[17:05:37] <Bron Gondwana_web_859> let's make the HTTP working group do it - they do "web" stuff
[17:05:50] Mark Nottingham_web_142 joins the room
[17:06:22] mnot joins the room
[17:06:33] <Cullen Jennings_web_631> I do think that if someone had a concrete proposal of what an updated RFC would look like, you might have very different results
[17:07:01] <hta> Cullen, the bad thing about the RFC is that in 25 years we'll be back here again.
[17:07:11] <Pete Resnick_web_555> @Cullen: Yeah, I wonder who the chicken is who will produce that egg, to abuse metaphors.
[17:07:44] <francesca> ******* Diversity and Inclusiveness in the IETF ****** (for the jabber logs)
[17:08:13] <Andrew Campling_web_957> I'd add diversity of thought to this list - it's implied but not stated
[17:08:26] <Keith Moore_web_320> good point
[17:08:52] <mnot> Apple already participates.
[17:09:44] Matthew Miller_web_870 leaves the room
[17:09:45] <Rich Salz_web_322> ISWYDT, @mnot
[17:09:47] <Jonathan Hoyland_web_905> Language
[17:09:50] <Andrew Campling_web_957> All of these points )+ others) contribute to a broad set of barriers to entry
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[17:11:49] <dkg> some organizations are motivated by the points that fernando categorized under "individual" or independent participants
[17:11:49] sftcd leaves the room
[17:12:01] sftcd joins the room
[17:12:04] <Keith Moore_web_320> dkg: true
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[17:13:04] <sftcd> while being aware of our shortcomings, we should be aware many other similar organisations require US$250k/year or similar to get to the table
[17:13:15] <Cullen Jennings_web_631> do we have many situation where people feel the consensus call was wrong ?
[17:13:26] <dkg> which people?
[17:13:31] <Cullen Jennings_web_631> anyone
[17:13:39] <dkg> people who are turned off by the process aren't counted in the consensus call
[17:13:45] <Keith Moore_web_320> sftcd: oh sure, but ietf has always tried to be open
[17:13:46] <Jonathan Hoyland_web_905> Presumably people who weren't there, given that if they were there they could have objected.
[17:13:55] <Keith Moore_web_320> dkg: right.
[17:14:03] <Jeffrey Yasskin_web_305> I like citing for this slide's topic.
[17:14:03] <Andrew Campling_web_957> The "distributed" processes are pretty baffling to newcomers (and potential participants)
[17:14:07] <Keith Moore_web_320> Cullen: hopefully few, but not nonexistent and not unimportant
[17:14:24] <dkg> that's the classic way to "win" in a consensus group: obnoxiousness and stamina until everyone else has fled :(
[17:14:35] <Bron Gondwana_web_859> consensus by fatigue :p
[17:14:57] <dkg> Jeffrey Yasskin_web_305: yes, exactly
[17:14:57] <Bron Gondwana_web_859> there's also "consensus by fiat" of course
[17:15:11] <Andrew Campling_web_957> Some of the preferred tolls seems needlessly obscure, serve as barriers to entry / participation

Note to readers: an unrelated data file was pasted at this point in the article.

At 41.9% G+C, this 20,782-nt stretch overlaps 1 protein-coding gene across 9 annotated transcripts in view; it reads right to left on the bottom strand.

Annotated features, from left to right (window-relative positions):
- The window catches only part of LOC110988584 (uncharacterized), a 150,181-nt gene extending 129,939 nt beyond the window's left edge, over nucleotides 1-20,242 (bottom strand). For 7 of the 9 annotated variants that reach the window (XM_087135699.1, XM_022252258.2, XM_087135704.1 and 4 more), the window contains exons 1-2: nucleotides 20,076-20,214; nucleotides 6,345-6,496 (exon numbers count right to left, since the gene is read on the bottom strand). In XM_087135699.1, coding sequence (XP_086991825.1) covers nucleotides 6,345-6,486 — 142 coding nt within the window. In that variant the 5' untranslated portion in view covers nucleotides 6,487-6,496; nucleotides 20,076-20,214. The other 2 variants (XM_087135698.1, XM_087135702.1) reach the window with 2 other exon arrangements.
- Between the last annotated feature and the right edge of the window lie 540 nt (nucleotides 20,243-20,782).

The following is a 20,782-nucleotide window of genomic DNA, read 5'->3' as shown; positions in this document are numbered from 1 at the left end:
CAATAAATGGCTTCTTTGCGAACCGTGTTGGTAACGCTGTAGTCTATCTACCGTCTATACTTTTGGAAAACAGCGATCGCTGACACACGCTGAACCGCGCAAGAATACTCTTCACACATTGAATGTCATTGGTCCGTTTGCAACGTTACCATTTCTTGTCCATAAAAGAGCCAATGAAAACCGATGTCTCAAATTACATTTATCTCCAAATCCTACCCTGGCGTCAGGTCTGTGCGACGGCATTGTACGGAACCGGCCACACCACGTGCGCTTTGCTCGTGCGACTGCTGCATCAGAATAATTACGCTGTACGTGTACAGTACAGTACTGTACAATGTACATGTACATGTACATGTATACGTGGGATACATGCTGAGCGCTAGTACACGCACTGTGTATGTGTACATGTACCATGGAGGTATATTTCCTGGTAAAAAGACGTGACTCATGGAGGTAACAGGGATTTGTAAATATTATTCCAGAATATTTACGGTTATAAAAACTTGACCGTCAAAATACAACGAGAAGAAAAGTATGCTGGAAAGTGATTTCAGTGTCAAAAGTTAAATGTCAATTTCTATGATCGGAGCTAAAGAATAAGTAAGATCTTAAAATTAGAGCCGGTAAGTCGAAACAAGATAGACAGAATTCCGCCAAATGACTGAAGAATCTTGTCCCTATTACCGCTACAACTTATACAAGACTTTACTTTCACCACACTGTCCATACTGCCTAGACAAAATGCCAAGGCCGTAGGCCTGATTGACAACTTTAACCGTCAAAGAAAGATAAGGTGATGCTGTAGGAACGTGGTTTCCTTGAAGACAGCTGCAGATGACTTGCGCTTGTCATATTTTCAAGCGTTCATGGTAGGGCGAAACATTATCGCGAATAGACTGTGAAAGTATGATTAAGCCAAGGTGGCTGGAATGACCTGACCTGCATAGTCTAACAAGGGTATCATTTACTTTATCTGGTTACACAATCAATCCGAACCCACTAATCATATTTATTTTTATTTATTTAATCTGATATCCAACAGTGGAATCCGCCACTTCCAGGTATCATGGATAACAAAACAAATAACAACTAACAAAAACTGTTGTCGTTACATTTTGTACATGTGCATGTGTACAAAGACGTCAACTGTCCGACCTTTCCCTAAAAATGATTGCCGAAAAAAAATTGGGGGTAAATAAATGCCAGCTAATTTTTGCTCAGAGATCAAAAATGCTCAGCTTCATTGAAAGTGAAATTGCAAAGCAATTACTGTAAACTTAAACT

[17:15:20] <John C Klensin> Except that sometimes, when people speak up, the response is to question their motives and other behavior rather than addressing the substance of the objections.  And Bron, consensus by exhaustion (not just fatigue) is what that is all about.
[17:15:23] <Andrew Campling_web_957> *tools
[17:15:24] <Cullen Jennings_web_631> Keith: agree but we good to be data driven on what the high order bits of the problem to solve are
[17:15:38] <Victor Kuarsingh_web_922> I do wonder how we will measure success.  by the perceived level of additional access to (various modes) of participation vs. a measured result.  For the record, attempting to engineer a result is a difficult thing to succeed at (IMO)
[17:15:39] <Pete Resnick_web_555> IMO, we've had a number of consensus decisions that active participants felt did not accurately reflect consensus. But they do appear to be the significant minority.
[17:16:26] <Vittorio Bertola_web_459> requiring people to "speak up or shut up" is also discouraging for people from several soft-spoken cultures.
[17:16:30] Joey Salazar_web_745 leaves the room
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[17:16:54] <sftcd> available time is IMO the biggest economic constraint
[17:17:32] <Pete Resnick_web_555> @sf: +1
[17:17:49] <Bron Gondwana_web_859> yeah, time and timezones!  There's plenty of stuff I'd do more of it I lived in the "when more people are awake".  Losing sleep for a few weeks per year is OK, but much more than this and it gets really unhealthy
[17:17:52] <Victor Kuarsingh_web_922> I am not sure its the biggest, but in top 3 for sure (IMO)
[17:18:01] <dkg> for the meetings, even when all remote, timezones are another constraint not mentioned in the draft
[17:18:01] <Bron Gondwana_web_859> (it's already really unhealthy)
[17:18:27] <dkg> Bron++
[17:18:30] <sftcd> @bron: timezones are a different issue - lack of ability to devote time due to economic reasons is very different